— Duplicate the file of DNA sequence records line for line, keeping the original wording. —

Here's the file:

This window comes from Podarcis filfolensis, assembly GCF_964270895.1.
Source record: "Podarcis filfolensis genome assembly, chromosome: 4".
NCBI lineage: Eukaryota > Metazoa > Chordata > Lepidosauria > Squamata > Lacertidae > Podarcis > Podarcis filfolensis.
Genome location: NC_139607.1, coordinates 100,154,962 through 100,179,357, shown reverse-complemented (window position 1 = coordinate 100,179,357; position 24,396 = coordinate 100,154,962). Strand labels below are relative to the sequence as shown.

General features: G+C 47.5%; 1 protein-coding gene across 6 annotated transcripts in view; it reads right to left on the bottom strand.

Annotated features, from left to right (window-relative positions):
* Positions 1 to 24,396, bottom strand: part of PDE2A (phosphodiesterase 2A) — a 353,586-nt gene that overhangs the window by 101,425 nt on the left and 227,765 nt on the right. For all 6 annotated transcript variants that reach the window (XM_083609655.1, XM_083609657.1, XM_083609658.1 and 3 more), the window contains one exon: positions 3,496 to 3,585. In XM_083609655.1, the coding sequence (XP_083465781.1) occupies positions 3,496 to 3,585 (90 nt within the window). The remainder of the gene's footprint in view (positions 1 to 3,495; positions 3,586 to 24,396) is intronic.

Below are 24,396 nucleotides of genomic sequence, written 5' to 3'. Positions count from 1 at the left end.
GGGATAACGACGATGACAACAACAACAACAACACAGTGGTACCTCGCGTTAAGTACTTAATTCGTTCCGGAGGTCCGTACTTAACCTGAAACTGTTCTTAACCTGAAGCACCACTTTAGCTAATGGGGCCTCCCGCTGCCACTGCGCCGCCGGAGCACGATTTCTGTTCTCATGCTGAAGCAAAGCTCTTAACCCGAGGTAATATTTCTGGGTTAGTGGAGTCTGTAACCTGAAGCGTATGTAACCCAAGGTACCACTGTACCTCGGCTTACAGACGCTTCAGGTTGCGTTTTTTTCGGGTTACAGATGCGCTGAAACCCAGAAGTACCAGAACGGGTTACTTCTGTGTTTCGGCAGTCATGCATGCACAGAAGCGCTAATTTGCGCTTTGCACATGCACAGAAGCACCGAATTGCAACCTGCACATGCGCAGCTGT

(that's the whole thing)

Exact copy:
This window comes from Podarcis filfolensis, assembly GCF_964270895.1.
Source record: "Podarcis filfolensis genome assembly, chromosome: 4".
NCBI lineage: Eukaryota > Metazoa > Chordata > Lepidosauria > Squamata > Lacertidae > Podarcis > Podarcis filfolensis.
Genome location: NC_139607.1, coordinates 100,154,962 through 100,179,357, shown reverse-complemented (window position 1 = coordinate 100,179,357; position 24,396 = coordinate 100,154,962). Strand labels below are relative to the sequence as shown.

General features: G+C 47.5%; 1 protein-coding gene across 6 annotated transcripts in view; it reads right to left on the bottom strand.

Annotated features, from left to right (window-relative positions):
* Positions 1 to 24,396, bottom strand: part of PDE2A (phosphodiesterase 2A) — a 353,586-nt gene that overhangs the window by 101,425 nt on the left and 227,765 nt on the right. For all 6 annotated transcript variants that reach the window (XM_083609655.1, XM_083609657.1, XM_083609658.1 and 3 more), the window contains one exon: positions 3,496 to 3,585. In XM_083609655.1, the coding sequence (XP_083465781.1) occupies positions 3,496 to 3,585 (90 nt within the window). The remainder of the gene's footprint in view (positions 1 to 3,495; positions 3,586 to 24,396) is intronic.

Below are 24,396 nucleotides of genomic sequence, written 5' to 3'. Positions count from 1 at the left end.
GGGATAACGACGATGACAACAACAACAACAACACAGTGGTACCTCGCGTTAAGTACTTAATTCGTTCCGGAGGTCCGTACTTAACCTGAAACTGTTCTTAACCTGAAGCACCACTTTAGCTAATGGGGCCTCCCGCTGCCACTGCGCCGCCGGAGCACGATTTCTGTTCTCATGCTGAAGCAAAGCTCTTAACCCGAGGTAATATTTCTGGGTTAGTGGAGTCTGTAACCTGAAGCGTATGTAACCCAAGGTACCACTGTACCTCGGCTTACAGACGCTTCAGGTTGCGTTTTTTTCGGGTTACAGATGCGCTGAAACCCAGAAGTACCAGAACGGGTTACTTCTGTGTTTCGGCAGTCATGCATGCACAGAAGCGCTAATTTGCGCTTTGCACATGCACAGAAGCACCGAATTGCAACCTGCACATGCGCAGCTGT